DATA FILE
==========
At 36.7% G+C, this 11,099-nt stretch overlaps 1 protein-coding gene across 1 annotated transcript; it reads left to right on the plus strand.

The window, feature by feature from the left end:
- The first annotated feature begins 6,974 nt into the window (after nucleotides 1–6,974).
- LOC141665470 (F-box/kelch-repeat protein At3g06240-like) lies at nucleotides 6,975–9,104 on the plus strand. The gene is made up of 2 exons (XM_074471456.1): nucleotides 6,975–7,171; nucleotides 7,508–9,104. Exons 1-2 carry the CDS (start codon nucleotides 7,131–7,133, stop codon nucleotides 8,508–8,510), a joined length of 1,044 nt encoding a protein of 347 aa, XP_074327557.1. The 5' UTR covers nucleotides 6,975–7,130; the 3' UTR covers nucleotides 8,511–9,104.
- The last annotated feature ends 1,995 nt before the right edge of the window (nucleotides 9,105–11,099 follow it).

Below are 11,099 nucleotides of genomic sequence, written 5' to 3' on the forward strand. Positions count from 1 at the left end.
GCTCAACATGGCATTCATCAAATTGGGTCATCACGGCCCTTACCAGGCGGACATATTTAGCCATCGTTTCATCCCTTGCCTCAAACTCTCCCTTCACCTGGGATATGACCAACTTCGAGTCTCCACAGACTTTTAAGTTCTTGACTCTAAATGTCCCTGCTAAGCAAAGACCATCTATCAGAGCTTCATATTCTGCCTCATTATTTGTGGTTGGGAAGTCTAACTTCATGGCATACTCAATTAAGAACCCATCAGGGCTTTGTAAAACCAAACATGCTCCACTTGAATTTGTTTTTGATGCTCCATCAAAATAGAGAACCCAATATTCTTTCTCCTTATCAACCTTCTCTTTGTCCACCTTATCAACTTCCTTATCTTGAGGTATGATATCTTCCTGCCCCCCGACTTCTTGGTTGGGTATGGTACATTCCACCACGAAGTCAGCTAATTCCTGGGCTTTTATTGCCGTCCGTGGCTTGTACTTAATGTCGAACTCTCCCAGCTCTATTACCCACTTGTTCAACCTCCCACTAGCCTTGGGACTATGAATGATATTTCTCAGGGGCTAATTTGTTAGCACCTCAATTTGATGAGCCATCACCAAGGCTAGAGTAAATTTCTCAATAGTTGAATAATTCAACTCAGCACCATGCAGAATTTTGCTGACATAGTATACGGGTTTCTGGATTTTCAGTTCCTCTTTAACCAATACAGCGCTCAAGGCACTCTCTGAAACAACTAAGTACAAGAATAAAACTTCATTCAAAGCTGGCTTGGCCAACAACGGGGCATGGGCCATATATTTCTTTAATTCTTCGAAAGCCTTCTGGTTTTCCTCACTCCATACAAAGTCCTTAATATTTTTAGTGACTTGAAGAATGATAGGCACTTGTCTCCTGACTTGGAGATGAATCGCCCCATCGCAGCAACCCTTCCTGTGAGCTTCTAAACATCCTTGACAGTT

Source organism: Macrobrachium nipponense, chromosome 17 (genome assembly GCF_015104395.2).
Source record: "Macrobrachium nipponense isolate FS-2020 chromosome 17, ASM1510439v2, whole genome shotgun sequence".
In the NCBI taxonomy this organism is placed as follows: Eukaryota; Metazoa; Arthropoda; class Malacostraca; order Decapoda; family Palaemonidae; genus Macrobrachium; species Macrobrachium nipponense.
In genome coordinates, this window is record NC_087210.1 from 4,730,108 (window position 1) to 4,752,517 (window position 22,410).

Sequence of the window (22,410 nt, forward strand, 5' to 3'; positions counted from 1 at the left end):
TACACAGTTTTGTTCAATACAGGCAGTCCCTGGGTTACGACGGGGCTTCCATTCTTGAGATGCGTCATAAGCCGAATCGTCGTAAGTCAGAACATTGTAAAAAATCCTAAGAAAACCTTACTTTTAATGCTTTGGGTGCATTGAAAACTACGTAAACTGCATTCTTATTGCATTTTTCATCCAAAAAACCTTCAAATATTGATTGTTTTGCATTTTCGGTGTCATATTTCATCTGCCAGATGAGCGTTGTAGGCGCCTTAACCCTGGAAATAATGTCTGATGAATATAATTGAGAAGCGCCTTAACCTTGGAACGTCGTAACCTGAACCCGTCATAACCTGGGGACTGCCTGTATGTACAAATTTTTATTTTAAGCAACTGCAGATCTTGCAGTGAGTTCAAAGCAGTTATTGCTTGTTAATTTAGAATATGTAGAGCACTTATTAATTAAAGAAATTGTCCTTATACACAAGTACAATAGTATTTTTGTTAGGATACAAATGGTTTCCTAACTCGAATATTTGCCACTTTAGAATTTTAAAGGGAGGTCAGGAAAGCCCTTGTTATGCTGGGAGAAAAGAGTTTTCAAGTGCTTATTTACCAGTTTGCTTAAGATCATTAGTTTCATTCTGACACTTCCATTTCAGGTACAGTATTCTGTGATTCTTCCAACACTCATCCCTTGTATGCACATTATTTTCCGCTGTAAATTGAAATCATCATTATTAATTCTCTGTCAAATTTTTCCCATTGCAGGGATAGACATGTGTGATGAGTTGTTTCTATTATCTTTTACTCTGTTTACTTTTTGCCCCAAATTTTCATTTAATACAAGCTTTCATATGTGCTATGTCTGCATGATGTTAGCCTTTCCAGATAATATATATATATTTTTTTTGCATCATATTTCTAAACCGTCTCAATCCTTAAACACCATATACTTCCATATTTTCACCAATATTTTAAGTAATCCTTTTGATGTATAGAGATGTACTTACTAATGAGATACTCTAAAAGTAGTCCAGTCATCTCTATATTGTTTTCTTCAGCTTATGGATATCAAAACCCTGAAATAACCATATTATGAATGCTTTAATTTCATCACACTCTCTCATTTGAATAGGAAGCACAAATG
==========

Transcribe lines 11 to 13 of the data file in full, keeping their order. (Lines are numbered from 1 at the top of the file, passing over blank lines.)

In genome coordinates, this window is record NC_087210.1 from 4,730,108 (window position 1) to 4,752,517 (window position 22,410).

Sequence of the window (22,410 nt, forward strand, 5' to 3'; positions counted from 1 at the left end):
TACACAGTTTTGTTCAATACAGGCAGTCCCTGGGTTACGACGGGGCTTCCATTCTTGAGATGCGTCATAAGCCGAATCGTCGTAAGTCAGAACATTGTAAAAAATCCTAAGAAAACCTTACTTTTAATGCTTTGGGTGCATTGAAAACTACGTAAACTGCATTCTTATTGCATTTTTCATCCAAAAAACCTTCAAATATTGATTGTTTTGCATTTTCGGTGTCATATTTCATCTGCCAGATGAGCGTTGTAGGCGCCTTAACCCTGGAAATAATGTCTGATGAATATAATTGAGAAGCGCCTTAACCTTGGAACGTCGTAACCTGAACCCGTCATAACCTGGGGACTGCCTGTATGTACAAATTTTTATTTTAAGCAACTGCAGATCTTGCAGTGAGTTCAAAGCAGTTATTGCTTGTTAATTTAGAATATGTAGAGCACTTATTAATTAAAGAAATTGTCCTTATACACAAGTACAATAGTATTTTTGTTAGGATACAAATGGTTTCCTAACTCGAATATTTGCCACTTTAGAATTTTAAAGGGAGGTCAGGAAAGCCCTTGTTATGCTGGGAGAAAAGAGTTTTCAAGTGCTTATTTACCAGTTTGCTTAAGATCATTAGTTTCATTCTGACACTTCCATTTCAGGTACAGTATTCTGTGATTCTTCCAACACTCATCCCTTGTATGCACATTATTTTCCGCTGTAAATTGAAATCATCATTATTAATTCTCTGTCAAATTTTTCCCATTGCAGGGATAGACATGTGTGATGAGTTGTTTCTATTATCTTTTACTCTGTTTACTTTTTGCCCCAAATTTTCATTTAATACAAGCTTTCATATGTGCTATGTCTGCATGATGTTAGCCTTTCCAGATAATATATATATATTTTTTTTGCATCATATTTCTAAACCGTCTCAATCCTTAAACACCATATACTTCCATATTTTCACCAATATTTTAAGTAATCCTTTTGATGTATAGAGATGTACTTACTAATGAGATACTCTAAAAGTAGTCCAGTCATCTCTATATTGTTTTCTTCAGCTTATGGATATCAAAACCCTGAAATAACCATATTATGAATGCTTTAATTTCATCACACTCTCTCATTTGAATAGGAAGCACAAATG